Wildlife Diary 2022


Started the year with a lot of local birding and it was a local bird which took the highlight of the month. The Little Bunting at Bexley was a surprise and a lovely start to the year.


Sue and I spent an early weekend birding in the area around Abberton in Essex. It was a great weekend and we saw a very good selection of birds, but my highlight of the month was the White Stork at Tilbury.


Looking back over the records for March, I spent a very wet and unproductive few days on the Hampshire coast and visited Dungeness, where we briefly saw Glossy Ibis, and Rye Harbour but could not find a bird that was really a highlight.


Early April saw Sue and I make a weekend trip to Suffolk and Norfolk. Again the weather was not helpful but the highlight of the trip was a Common Crane which flew past the obs window, about 4 feet from the windows! I have never been so close to this most spectacular of birds. It was all over before I could even reach for the camera but here is a picture I found to give you an idea.


May saw trips to Lea valley, Rainham marshes, Thurrock & Tilbury, and amongst local birding a trip to.Regents Park to ‘hear’ Iberian Chiffchaff. My highlight was a Cuckoo seen at Rye Meads in the Lea valley


Trips this month included the River Medway estuary, 5 days in Dorset, and a day in Norfolk. Despite all the good birds seen in Dorset, my highlight of the month has to be the Bee-eaters that bred at Trimmingham Gravel pits in Norfolk.


July saw trips to the Lea valley, Staines Reservoir and a chance to do some birding in Yorkshire whilst visiting friends there. Staines deserves a mention, it is not often you can record 4 species of Grebe in the same place on the same day. But the highlight of the month has to be Black-browed Albatross at Bempton in Yorkshire. It was only a distant view but a magnificent bird.


This month included a trip to Knepp to see the nesting White Storks, a 5-day trip to Sandwich Bay observatory, a visit to Thurrock on the Thames estuary. So many birds here that could have been voted the highlight. The breeding White Storks, were a contender along with Spotted Redshank, Wheatears and Pied flycatchers at Sandwich Bay but in the end, I chose the Moths seen at Sandwich, not because any were rare but because of their diversity.


Our main holiday was in Cheshire this year and a chance to explore some new birding spots. Strong contenders for the highlight were Pectoral Sandpiper, Chough, and the torrent of Curlew Sandpipers that seemed to be everywhere we went. But the highlight was the American Golden Plover at Seaforth. The Seaforth bird was beginning to lose the black on the belly but it was still stunning.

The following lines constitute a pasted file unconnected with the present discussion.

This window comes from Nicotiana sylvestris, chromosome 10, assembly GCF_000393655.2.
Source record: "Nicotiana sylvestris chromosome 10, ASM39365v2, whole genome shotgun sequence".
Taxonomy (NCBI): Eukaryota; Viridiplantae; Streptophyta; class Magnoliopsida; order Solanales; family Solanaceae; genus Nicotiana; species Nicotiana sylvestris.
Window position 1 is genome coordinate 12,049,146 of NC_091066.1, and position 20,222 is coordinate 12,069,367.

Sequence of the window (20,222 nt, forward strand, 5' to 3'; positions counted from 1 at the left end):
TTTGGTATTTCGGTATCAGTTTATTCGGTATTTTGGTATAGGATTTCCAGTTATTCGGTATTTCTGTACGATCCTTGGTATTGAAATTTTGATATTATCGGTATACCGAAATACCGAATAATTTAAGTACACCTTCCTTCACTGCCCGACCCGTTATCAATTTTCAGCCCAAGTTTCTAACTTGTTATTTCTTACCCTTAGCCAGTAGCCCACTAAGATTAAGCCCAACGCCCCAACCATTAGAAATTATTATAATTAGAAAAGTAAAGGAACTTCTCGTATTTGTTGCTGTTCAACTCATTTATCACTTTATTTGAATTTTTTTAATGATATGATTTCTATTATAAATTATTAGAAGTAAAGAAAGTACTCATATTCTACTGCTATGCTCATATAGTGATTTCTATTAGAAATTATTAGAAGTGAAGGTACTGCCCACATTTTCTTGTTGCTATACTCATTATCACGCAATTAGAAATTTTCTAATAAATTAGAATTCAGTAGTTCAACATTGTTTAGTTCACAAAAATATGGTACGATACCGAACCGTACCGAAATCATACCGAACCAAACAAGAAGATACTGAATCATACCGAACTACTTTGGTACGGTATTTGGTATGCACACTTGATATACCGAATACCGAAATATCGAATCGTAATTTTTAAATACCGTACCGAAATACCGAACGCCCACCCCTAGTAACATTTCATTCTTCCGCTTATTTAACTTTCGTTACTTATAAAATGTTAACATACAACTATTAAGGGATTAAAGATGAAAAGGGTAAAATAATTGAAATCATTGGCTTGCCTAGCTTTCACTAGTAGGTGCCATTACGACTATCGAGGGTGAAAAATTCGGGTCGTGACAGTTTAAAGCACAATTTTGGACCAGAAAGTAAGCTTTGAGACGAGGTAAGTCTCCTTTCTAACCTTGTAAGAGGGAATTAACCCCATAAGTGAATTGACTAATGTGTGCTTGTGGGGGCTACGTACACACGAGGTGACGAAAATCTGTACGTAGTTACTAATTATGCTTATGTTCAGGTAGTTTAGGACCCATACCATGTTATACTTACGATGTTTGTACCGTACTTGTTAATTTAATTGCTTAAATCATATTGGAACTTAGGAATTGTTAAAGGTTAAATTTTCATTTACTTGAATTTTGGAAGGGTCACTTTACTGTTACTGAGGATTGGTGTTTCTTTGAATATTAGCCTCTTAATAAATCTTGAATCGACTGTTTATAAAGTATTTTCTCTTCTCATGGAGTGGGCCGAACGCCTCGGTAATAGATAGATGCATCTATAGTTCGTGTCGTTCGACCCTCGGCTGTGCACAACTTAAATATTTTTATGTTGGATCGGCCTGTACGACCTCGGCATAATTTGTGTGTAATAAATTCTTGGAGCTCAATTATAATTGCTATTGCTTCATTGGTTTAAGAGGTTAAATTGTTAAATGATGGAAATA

American Golden Plover. Photo by Budgora (https://www.flickr.com/photos/53816456@N08/)

September also saw a day trip to Minsmere in Suffolk which was disappointingly quiet, by its usual standards.


October was mostly local birding with a weekend trip to Northumbria. although we expected some good birds, little did we know what we would experience. This was the weekend of the Pallid swift invasion, when a large flock of these Meditteranean birds were blown up the North sea and were seen along the east coast of England and on the channel coast of Europe. It is impossible to know how many birds were involved but at least 100 would not be far away I think. Anyway, we probably saw 1 or 2 on a wet windy Saturday at Alnmouth but our views were not clear enough to be sure. thankfully we did catch up with them again on Sunday, when in sunlight it was much easier to see the necessary plumage details.


The month saw a day trip to Rye Harbour and Lymphne where we picked up an easy UK Lifer in the Sabines Gull at Port Lymphne. We drove into the car park and the bird was just walking around on the grass about 2 foot from our car! Later in the month wee had a few days in Norfolk which produced some good birds but my highlight of the month was the seals at Horsey Gap.


The final month of the year was a quiet one and bad weather and other commitments restricted me to local birding. In total in 2022 I recorded 195 species of Birds, 8 species of Bee, 23 species of Butterfly, 23 species of Moth and 14 species of Dragonfly. 2023 is going to be the year of the invertebrate and I am already making plans for the places I am going to visit as I seek to increase both my recording and knowledge of Bees, Butterflies, Dragonflies as well as other invertebrates.

My thanks to Sue, my wife and to Andrew and Nicole without whom I could not have made some of these trips away from London and to Keith for his companionship on some of the trips in London and Kent.

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